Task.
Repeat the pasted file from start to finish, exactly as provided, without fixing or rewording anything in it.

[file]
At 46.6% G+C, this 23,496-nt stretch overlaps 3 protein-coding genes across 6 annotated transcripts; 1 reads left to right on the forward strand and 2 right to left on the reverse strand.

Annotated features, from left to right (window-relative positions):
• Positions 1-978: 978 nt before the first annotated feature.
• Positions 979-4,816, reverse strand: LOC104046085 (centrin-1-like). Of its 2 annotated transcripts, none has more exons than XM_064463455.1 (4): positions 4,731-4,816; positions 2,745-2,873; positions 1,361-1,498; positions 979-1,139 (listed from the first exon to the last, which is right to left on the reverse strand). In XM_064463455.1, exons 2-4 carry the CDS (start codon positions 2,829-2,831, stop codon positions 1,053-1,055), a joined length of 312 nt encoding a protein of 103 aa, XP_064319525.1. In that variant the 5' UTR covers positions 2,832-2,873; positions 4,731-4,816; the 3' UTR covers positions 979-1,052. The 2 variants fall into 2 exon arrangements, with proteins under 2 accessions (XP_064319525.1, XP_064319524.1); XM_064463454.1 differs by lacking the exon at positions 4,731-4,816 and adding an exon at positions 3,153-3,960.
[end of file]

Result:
At 46.6% G+C, this 23,496-nt stretch overlaps 3 protein-coding genes across 6 annotated transcripts; 1 reads left to right on the forward strand and 2 right to left on the reverse strand.

Annotated features, from left to right (window-relative positions):
• Positions 1-978: 978 nt before the first annotated feature.
• Positions 979-4,816, reverse strand: LOC104046085 (centrin-1-like). Of its 2 annotated transcripts, none has more exons than XM_064463455.1 (4): positions 4,731-4,816; positions 2,745-2,873; positions 1,361-1,498; positions 979-1,139 (listed from the first exon to the last, which is right to left on the reverse strand). In XM_064463455.1, exons 2-4 carry the CDS (start codon positions 2,829-2,831, stop codon positions 1,053-1,055), a joined length of 312 nt encoding a protein of 103 aa, XP_064319525.1. In that variant the 5' UTR covers positions 2,832-2,873; positions 4,731-4,816; the 3' UTR covers positions 979-1,052. The 2 variants fall into 2 exon arrangements, with proteins under 2 accessions (XP_064319525.1, XP_064319524.1); XM_064463454.1 differs by lacking the exon at positions 4,731-4,816 and adding an exon at positions 3,153-3,960.